Digital Journal asked — "You, along with Yassir and Ilyes El Ouarzadi founded the group. Are any of you law students? If so, is the cost of a law degree the only factor in starting this mobile app?"
"Yes," responded Ali, "Yassir is a law student in Quebec, he finished law school and he is scheduled to take the bar exam in both Quebec and NYC. It's one of two factors actually. There are two main factors that pushed us to come up with the idea. The cost of education, we always felt strongly about student debt in general, it's disgusting that so many students here in North America are hugely indebted with no job prospect.
DAABA users can choose the LSP  they are interested in talking with. This is the law office of  Manu...
DAABA users can choose the LSP they are interested in talking with. This is the law office of Manuel Alfredo Rodriguez.
Javier nuñes
"We rarely think about law students because we live in a culture that assumes law students are guaranteed a job, but the reality is that hundreds of law students graduate each year with no job on the horizon. So, many sit waiting for that call from Bay Street or 6th Avenue but never get any, and because of the average 100K of student debt, they tend to find themselves in the necessity of charging high fees to pay off the debt and that vicious circle never ends.
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"It simply pains us to see these students not finding a job and we thought if they own a mobile phone then they are ready to roll."
And that brings up the second reason for launching the mobile app. Ali pointed out the app is for "Really helping the middle class, it seems that only two types of people can afford legal services, the rich ones cause they can pay for it OR the poor cause they can have access to legal aid (although I read somewhere that in the U.S. for instance with the new administration, that legal aid is shrinking or going away, not sure), but the middle class is cut in the middle and with increasingly high living costs, legal services seem like luxury."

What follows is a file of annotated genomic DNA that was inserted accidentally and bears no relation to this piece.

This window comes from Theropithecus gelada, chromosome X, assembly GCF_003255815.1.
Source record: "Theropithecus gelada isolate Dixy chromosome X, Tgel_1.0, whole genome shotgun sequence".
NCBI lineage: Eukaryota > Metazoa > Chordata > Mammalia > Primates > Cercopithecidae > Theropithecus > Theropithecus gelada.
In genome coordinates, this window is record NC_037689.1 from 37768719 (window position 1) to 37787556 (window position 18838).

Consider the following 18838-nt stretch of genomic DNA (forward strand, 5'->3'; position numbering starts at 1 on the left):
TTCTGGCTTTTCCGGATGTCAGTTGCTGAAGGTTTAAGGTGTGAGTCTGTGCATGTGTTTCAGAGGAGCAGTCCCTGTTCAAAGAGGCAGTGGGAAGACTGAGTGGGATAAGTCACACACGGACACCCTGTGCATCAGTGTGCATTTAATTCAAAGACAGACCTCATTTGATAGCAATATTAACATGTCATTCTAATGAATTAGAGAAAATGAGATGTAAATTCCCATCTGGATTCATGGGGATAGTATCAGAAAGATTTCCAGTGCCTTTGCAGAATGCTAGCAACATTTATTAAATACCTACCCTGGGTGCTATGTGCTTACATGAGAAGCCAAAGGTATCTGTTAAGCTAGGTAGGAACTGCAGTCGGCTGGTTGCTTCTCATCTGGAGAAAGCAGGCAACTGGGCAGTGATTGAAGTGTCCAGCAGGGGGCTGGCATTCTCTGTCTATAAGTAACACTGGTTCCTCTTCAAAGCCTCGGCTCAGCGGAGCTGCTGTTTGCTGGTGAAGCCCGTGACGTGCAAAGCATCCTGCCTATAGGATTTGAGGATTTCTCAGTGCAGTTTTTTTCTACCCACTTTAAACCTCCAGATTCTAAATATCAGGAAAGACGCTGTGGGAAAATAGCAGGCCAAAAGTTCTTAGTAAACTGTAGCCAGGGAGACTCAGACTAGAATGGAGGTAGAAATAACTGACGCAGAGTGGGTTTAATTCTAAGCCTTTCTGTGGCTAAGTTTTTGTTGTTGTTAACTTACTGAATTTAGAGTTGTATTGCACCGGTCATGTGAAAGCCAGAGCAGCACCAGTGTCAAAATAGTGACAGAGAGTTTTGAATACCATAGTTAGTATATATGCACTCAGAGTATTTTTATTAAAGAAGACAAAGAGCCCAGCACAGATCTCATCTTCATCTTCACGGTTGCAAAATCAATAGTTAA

DAABA empowers people so no one is left out
"The other thing is that we feel people rarely think that they actually have full power on demand. However, they are the demand and so in the app, we tell them when posting their cases to mention what their budget is so in that way we democratize the whole supply/demand issue. So to sum up, our aspiration is that nobody will be left undefended and no LSP will be left unemployed, the humans in us think that this aspiration is so important that it really does not matter whether it's implemented with DAABA or not, but the businessmen in us obviously want this to happen with DAABA."
The Law Society of Upper Canada (LSUC) (French: Le Barreau du Haut-Canada) is the law society respon...
The Law Society of Upper Canada (LSUC) (French: Le Barreau du Haut-Canada) is the law society responsible for the self-regulation of lawyers and paralegals in the Canadian province of Ontario.
Ken Lund from Reno, Nevada, USA